I have a terrible confession to make: I have never seen a JB Priestley play nor read any of his books nor essays. Whilst reviewing a programme about Churchill’s electoral defeat of 1945, I spoke to Henry Elkins about him. He told me that he was the son of a headmaster from Bradford and enjoyed success from an early age for his writings. He broadcast in the early part of the World War Two till it is said Churchill removed him for his left wing leanings. The play An Inspector Calls made its debut not in England but in Russia in 1945.
The play is set in 1910. Sir Arthur Berling (Ken Stott) a wealthy mill owner presides over a family dinner with his snobby wife Sybil (Miranda Richardson) their son Eric and daugher Sheila who has announced her engagement to Gerald the son of Lord Close a business rival. The play dramatised as part of the BBC series on three celebrated works of the 20th Century ( the other two are The Go Between and Cider with Rosie) was shown on Sunday. At first sight when I saw the butler set the table, the diners all in white tie or formal gowns, the grand house I thought it was Downton Abbey or any of those class dramas such as Upstairs Downstairs that the viewing public like so much.
I became rather engaged not least by the mesmeric performance of Ken Stott as the omnipotent mill owner father clearly reflecting Priestley’s aversion to captalism. All is going swimmingly well. Berling is delighted with the union wich might lead to a business merger and social advancement, he is on line for a knighthood. Certain cracks appear , the son Eric drinks too much and is rather bolshy in every sentence. Berling has married above himself, endured snobbery and is fearful his daughter will do the same. Then the inspector calls and confronts each person present with their role in the death of Eva Smith who has just committed suicide and left a journal implicating each and every one of them. The son and son-in-law had affairs with her, the father sacked her, the mother as chairwoman of charty refused her financial assistance when she was pregnant by her son, the daughter had her dismissed from a local store as she was jealous of her looks.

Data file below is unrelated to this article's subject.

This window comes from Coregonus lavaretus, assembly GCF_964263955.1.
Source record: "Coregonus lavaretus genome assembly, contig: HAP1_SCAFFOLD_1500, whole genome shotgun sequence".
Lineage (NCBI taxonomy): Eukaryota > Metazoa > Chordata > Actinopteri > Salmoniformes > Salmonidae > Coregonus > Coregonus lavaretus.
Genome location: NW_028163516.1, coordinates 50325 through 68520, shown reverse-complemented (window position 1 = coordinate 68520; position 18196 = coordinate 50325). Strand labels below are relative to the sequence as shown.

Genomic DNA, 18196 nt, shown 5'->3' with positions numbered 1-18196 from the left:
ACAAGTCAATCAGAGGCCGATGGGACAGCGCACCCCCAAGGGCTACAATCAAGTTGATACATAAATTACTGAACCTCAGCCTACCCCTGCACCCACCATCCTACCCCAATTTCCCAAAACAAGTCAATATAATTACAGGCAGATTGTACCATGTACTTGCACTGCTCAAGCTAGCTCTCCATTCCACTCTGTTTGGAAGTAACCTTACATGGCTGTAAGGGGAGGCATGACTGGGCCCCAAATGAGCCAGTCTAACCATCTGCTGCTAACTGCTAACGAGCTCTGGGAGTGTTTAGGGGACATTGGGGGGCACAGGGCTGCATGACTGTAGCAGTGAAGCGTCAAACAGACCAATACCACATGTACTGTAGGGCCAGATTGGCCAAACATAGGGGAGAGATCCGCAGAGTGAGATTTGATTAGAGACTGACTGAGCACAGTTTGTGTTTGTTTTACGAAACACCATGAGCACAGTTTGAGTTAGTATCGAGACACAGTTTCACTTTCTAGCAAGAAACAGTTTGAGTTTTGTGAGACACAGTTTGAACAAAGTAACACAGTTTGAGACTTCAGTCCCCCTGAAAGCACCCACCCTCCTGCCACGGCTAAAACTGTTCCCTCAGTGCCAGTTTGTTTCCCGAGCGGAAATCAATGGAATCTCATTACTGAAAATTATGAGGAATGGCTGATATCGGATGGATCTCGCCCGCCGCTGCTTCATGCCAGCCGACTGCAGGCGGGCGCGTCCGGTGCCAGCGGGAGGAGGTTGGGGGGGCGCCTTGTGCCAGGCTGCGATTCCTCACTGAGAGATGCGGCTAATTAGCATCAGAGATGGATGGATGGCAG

The plot is over-contrived and the depiction of a working class girl abused and cast adrift by rich haughty cruel capitalists all rather trite. In fact the story takes a few more improbable turns. The problem of broadcasting as in any play is that it’s a drawing room drama and although we saw scenes of the factory, the store, the theatre bar for pick ups, the action took place in the constrained setting of the dining room table or sitting room.
I have read C.P Hartley’s fine and only novel The Go Between with its memorable first paragraph:
” The past is a different country. They do things differently there” and I have seen the film starring Alan Bates, Julie Christie and Dominic Guard whom Alan Tanner met many times as he was a Fulham fan. Cider with Rosie by Laurie Lee was my first rite with words. Clearly class values are going to dominate our Sunday evening viewing.